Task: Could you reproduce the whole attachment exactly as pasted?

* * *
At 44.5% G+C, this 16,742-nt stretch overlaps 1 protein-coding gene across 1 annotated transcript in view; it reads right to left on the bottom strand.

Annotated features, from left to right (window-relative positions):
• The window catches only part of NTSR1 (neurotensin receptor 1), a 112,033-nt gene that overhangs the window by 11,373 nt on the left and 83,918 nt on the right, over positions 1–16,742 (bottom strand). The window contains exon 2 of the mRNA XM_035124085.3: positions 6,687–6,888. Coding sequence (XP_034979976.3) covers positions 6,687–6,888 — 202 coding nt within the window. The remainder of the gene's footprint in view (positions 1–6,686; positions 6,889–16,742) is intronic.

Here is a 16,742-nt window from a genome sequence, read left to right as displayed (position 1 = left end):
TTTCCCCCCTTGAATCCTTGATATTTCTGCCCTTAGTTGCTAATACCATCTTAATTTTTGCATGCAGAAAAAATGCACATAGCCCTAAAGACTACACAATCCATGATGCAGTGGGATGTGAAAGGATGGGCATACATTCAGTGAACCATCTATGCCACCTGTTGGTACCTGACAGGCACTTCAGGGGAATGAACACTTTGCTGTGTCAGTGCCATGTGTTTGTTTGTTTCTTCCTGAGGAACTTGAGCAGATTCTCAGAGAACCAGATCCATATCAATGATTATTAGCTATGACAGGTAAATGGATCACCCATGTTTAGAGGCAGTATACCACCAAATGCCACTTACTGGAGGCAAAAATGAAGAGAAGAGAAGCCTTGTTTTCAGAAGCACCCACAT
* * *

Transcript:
At 44.5% G+C, this 16,742-nt stretch overlaps 1 protein-coding gene across 1 annotated transcript in view; it reads right to left on the bottom strand.

Annotated features, from left to right (window-relative positions):
• The window catches only part of NTSR1 (neurotensin receptor 1), a 112,033-nt gene that overhangs the window by 11,373 nt on the left and 83,918 nt on the right, over positions 1–16,742 (bottom strand). The window contains exon 2 of the mRNA XM_035124085.3: positions 6,687–6,888. Coding sequence (XP_034979976.3) covers positions 6,687–6,888 — 202 coding nt within the window. The remainder of the gene's footprint in view (positions 1–6,686; positions 6,889–16,742) is intronic.

Here is a 16,742-nt window from a genome sequence, read left to right as displayed (position 1 = left end):
TTTCCCCCCTTGAATCCTTGATATTTCTGCCCTTAGTTGCTAATACCATCTTAATTTTTGCATGCAGAAAAAATGCACATAGCCCTAAAGACTACACAATCCATGATGCAGTGGGATGTGAAAGGATGGGCATACATTCAGTGAACCATCTATGCCACCTGTTGGTACCTGACAGGCACTTCAGGGGAATGAACACTTTGCTGTGTCAGTGCCATGTGTTTGTTTGTTTCTTCCTGAGGAACTTGAGCAGATTCTCAGAGAACCAGATCCATATCAATGATTATTAGCTATGACAGGTAAATGGATCACCCATGTTTAGAGGCAGTATACCACCAAATGCCACTTACTGGAGGCAAAAATGAAGAGAAGAGAAGCCTTGTTTTCAGAAGCACCCACAT